Times have never been more competitive for the pharma and biotech industry. According to Informa’s Pharma R&D Annual Review 2022, the industry has reached a record high of 20,000 products under active development.
Naturally, some of these come from global giants such as Pfizer, Roche, Takeda and Novartis, but the vast majority are being developed by much smaller organizations. Our research has found that small to medium-sized biotechs currently comprise as much as 80% of the small molecules pipeline.
But with this comes an array of challenges. These companies have to raise funds through convincing investors that their molecule is better than others in this enormous pipeline, and design trials which can meet regulatory requirements and show safety and efficacy to health authorities. They must manage their costs and ensure they have enough funds for the next clinical milestone, all with a relatively small team.
At the same time, the actual process of developing drugs is becoming even more complex. Approximately 30% of new molecules are classified as highly potent, while 70% have problems with solubility, which means that the molecules are active, but it is difficult to absorb them.
Because the clinical pipeline is shifting increasingly towards rare diseases and oncology, many of the drugs which are being approved by regulators tend to come with fast-track designation. Lonza has found that as many as 65% of new molecules receive accelerated approvals, something which poses an additional challenge for smaller organizations. These companies have to come up with a process which is sustainable, robust and suitable for commercial batches and long-term supply, as well as making everything happen in a shorter timeframe. Somehow they have to address all the existing challenges which companies face during the development of a new molecule, but in a more agile way.
When we speak to our biotech customers, we repeatedly hear that they want shorter lead times from suppliers, more flexibility, as well as an ability to adapt to fit their priorities and pace amidst this shifting landscape for drug development. With fewer internal resources, they need contract development and manufacturing organizations (CDMOs) which can provide access to different technologies and serve as expert consultants to help them overcome problems along the path to commercialization.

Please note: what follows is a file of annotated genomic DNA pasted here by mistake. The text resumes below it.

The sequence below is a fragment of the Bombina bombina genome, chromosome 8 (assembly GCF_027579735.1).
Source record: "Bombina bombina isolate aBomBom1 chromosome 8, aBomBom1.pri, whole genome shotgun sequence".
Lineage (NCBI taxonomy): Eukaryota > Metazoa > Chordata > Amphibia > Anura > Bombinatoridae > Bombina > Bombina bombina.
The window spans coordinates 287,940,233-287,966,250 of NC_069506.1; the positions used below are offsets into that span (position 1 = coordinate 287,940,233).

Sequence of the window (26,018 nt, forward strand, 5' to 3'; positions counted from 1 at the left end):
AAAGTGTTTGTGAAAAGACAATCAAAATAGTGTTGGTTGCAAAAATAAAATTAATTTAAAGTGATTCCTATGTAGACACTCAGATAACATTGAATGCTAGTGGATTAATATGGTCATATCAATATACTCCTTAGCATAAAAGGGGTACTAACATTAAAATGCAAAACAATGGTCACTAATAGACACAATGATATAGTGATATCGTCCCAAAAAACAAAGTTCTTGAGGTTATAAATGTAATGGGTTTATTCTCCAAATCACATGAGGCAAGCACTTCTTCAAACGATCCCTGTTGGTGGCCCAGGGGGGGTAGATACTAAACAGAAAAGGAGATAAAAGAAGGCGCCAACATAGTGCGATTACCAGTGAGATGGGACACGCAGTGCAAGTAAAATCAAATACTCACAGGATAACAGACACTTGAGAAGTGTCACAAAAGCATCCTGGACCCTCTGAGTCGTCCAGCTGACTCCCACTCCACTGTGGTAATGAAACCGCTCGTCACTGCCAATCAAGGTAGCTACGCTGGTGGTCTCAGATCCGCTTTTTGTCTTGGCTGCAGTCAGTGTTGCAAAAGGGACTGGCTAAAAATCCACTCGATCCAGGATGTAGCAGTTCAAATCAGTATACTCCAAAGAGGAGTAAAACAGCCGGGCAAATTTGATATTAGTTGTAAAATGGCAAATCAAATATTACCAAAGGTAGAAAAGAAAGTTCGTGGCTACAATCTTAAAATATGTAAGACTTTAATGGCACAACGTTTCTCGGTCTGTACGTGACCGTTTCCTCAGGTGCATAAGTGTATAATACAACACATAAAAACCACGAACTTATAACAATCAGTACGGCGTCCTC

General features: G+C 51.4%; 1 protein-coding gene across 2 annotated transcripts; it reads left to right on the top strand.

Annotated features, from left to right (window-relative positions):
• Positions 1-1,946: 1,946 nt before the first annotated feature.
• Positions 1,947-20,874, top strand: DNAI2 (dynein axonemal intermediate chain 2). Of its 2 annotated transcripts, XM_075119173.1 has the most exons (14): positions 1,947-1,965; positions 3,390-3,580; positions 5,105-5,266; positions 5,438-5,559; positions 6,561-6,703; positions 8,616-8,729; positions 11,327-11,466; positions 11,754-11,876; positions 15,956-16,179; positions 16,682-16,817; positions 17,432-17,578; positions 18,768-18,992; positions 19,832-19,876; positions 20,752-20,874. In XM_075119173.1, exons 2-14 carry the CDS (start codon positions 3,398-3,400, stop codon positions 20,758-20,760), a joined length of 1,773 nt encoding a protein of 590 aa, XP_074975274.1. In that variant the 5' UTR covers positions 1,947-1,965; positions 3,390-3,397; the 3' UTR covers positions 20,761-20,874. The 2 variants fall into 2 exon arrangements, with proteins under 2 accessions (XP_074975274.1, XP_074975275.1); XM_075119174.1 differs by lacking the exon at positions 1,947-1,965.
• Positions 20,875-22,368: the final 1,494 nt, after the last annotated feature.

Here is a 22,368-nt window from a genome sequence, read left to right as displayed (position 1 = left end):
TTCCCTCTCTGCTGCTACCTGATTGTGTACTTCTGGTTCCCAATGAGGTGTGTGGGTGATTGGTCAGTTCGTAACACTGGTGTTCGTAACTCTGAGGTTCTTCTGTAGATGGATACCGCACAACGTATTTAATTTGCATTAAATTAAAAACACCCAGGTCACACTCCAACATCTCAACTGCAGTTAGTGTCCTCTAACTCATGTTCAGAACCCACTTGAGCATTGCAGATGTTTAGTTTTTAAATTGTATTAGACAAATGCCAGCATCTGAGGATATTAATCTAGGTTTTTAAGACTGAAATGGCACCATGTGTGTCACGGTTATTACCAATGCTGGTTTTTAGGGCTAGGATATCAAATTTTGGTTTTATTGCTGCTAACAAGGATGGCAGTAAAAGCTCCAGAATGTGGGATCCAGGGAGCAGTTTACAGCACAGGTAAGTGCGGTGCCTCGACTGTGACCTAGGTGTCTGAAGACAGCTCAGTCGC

As an example, a big CDMO such as Lonza can provide a team of experts to identify the right technology for improving the solubility of small molecule drugs. Potential options could include spray drying, lipid formulation and micronization, but identifying the best solution as soon as possible is vital because if patients are not absorbing the molecule, the clinical trial endpoints will not be met, even if that molecule would otherwise have a very high efficacy.
Because we understand the myriad of challenges faced by biotech companies, we present customers with a fully integrated offer where we help manage all aspects of the drug development process, from drug substance, particle engineering to solving bioavailability challenges, to drug product and regulatory affairs services. Small biotechs often do not have an internal regulatory affairs team, so we can support them through the process of preparing for different regulatory bodies worldwide.
This kind of integrated offering has numerous advantages because with one supplier who is taking care of the entire clinical program, it is easier to move faster through the phases, as you are cutting out the waiting time and logistical hurdles that you might otherwise have with multiple suppliers. Having a single point of contact makes it easier for companies with fewer internal resources to keep track of the whole process, without any breakdowns in communication.
As the world’s clinical pipelines become more and more dependent on the biotech industry, we predict there will be greater reliance on CDMOs who can provide the technological expertise and know-how to guide the development of these products from bench to commercialization.